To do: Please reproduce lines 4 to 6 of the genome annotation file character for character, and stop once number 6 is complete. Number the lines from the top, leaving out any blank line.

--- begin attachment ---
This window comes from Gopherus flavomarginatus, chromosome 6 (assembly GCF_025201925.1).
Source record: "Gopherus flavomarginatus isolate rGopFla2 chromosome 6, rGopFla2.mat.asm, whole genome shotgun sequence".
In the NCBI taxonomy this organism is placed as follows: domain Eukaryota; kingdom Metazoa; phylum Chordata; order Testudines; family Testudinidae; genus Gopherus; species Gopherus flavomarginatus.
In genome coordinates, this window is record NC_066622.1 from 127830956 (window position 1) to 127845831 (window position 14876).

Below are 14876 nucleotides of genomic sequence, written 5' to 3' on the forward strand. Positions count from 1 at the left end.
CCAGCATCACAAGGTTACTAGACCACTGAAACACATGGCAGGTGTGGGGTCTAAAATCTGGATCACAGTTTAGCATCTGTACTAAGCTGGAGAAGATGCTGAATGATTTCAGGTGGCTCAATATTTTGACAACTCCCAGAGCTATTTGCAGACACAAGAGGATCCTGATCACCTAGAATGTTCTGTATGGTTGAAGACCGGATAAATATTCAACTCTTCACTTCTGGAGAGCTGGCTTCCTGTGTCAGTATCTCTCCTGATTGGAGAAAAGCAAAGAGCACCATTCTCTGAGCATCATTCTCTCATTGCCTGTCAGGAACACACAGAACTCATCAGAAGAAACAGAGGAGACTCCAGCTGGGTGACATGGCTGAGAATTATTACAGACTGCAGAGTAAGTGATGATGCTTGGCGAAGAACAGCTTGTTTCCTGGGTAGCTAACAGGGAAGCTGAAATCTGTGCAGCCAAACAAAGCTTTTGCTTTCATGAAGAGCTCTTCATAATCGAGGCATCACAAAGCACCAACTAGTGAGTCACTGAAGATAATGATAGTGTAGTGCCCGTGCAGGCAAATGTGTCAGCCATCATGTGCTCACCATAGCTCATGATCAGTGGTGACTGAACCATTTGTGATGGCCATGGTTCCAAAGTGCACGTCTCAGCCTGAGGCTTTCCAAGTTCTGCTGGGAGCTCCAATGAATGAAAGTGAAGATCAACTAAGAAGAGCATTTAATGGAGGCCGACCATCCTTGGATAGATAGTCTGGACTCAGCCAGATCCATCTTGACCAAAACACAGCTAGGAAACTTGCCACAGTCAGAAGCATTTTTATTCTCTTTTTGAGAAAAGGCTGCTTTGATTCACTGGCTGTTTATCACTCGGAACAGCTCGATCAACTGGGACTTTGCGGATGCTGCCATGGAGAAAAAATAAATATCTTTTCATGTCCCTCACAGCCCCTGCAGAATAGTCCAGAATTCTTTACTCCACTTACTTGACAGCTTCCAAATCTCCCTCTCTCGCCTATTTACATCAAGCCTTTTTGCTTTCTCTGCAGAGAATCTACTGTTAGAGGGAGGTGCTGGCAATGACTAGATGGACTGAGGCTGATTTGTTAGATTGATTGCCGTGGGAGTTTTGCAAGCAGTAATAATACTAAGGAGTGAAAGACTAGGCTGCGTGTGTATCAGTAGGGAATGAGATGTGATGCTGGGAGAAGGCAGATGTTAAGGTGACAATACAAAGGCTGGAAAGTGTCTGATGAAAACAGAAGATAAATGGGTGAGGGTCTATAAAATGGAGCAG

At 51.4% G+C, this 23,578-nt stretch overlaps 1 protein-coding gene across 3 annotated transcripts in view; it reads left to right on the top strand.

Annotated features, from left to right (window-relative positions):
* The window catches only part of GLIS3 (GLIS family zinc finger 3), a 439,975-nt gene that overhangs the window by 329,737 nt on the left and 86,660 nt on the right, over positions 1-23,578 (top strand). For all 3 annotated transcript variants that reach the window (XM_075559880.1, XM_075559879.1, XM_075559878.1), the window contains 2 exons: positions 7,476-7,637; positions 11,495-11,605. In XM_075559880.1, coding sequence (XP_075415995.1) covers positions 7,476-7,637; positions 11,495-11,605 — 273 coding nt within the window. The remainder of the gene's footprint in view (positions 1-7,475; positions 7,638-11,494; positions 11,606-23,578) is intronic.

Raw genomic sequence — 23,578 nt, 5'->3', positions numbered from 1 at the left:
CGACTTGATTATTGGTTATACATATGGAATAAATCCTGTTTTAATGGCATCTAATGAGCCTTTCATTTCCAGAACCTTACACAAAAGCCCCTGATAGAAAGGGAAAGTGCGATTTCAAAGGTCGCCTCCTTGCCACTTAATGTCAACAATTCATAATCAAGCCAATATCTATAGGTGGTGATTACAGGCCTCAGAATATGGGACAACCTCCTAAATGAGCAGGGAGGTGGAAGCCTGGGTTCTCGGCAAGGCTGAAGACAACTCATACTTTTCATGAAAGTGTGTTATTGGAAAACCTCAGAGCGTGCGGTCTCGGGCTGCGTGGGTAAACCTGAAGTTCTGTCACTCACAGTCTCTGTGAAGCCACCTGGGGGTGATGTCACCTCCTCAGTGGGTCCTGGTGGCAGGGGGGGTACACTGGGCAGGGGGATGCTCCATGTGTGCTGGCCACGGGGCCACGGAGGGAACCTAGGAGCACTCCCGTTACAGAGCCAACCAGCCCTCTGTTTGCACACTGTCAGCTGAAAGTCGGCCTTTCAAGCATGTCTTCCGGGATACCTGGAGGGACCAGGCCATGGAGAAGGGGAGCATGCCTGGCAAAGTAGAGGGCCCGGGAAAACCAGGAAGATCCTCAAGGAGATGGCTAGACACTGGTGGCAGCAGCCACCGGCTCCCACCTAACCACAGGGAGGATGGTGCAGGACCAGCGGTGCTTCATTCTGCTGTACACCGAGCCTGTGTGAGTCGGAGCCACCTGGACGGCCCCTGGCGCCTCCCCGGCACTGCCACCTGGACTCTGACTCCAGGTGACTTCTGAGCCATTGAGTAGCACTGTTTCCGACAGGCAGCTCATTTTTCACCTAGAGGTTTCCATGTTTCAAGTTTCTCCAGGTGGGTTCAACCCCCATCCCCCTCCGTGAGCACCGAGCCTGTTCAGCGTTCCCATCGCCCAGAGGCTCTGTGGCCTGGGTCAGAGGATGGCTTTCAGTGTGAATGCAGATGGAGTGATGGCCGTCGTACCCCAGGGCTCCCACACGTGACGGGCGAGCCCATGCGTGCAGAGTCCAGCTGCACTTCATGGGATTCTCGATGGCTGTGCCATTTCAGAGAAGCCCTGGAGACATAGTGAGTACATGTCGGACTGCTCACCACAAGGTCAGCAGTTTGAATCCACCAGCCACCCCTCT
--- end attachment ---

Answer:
In genome coordinates, this window is record NC_066622.1 from 127830956 (window position 1) to 127845831 (window position 14876).

Below are 14876 nucleotides of genomic sequence, written 5' to 3' on the forward strand. Positions count from 1 at the left end.
CCAGCATCACAAGGTTACTAGACCACTGAAACACATGGCAGGTGTGGGGTCTAAAATCTGGATCACAGTTTAGCATCTGTACTAAGCTGGAGAAGATGCTGAATGATTTCAGGTGGCTCAATATTTTGACAACTCCCAGAGCTATTTGCAGACACAAGAGGATCCTGATCACCTAGAATGTTCTGTATGGTTGAAGACCGGATAAATATTCAACTCTTCACTTCTGGAGAGCTGGCTTCCTGTGTCAGTATCTCTCCTGATTGGAGAAAAGCAAAGAGCACCATTCTCTGAGCATCATTCTCTCATTGCCTGTCAGGAACACACAGAACTCATCAGAAGAAACAGAGGAGACTCCAGCTGGGTGACATGGCTGAGAATTATTACAGACTGCAGAGTAAGTGATGATGCTTGGCGAAGAACAGCTTGTTTCCTGGGTAGCTAACAGGGAAGCTGAAATCTGTGCAGCCAAACAAAGCTTTTGCTTTCATGAAGAGCTCTTCATAATCGAGGCATCACAAAGCACCAACTAGTGAGTCACTGAAGATAATGATAGTGTAGTGCCCGTGCAGGCAAATGTGTCAGCCATCATGTGCTCACCATAGCTCATGATCAGTGGTGACTGAACCATTTGTGATGGCCATGGTTCCAAAGTGCACGTCTCAGCCTGAGGCTTTCCAAGTTCTGCTGGGAGCTCCAATGAATGAAAGTGAAGATCAACTAAGAAGAGCATTTAATGGAGGCCGACCATCCTTGGATAGATAGTCTGGACTCAGCCAGATCCATCTTGACCAAAACACAGCTAGGAAACTTGCCACAGTCAGAAGCATTTTTATTCTCTTTTTGAGAAAAGGCTGCTTTGATTCACTGGCTGTTTATCACTCGGAACAGCTCGATCAACTGGGACTTTGCGGATGCTGCCATGGAGAAAAAATAAATATCTTTTCATGTCCCTCACAGCCCCTGCAGAATAGTCCAGAATTCTTTACTCCACTTACTTGACAGCTTCCAAATCTCCCTCTCTCGCCTATTTACATCAAGCCTTTTTGCTTTCTCTGCAGAGAATCTACTGTTAGAGGGAGGTGCTGGCAATGACTAGATGGACTGAGGCTGATTTGTTAGATTGATTGCCGTGGGAGTTTTGCAAGCAGTAATAATACTAAGGAGTGAAAGACTAGGCTGCGTGTGTATCAGTAGGGAATGAGATGTGATGCTGGGAGAAGGCAGATGTTAAGGTGACAATACAAAGGCTGGAAAGTGTCTGATGAAAACAGAAGATAAATGGGTGAGGGTCTATAAAATGGAGCAG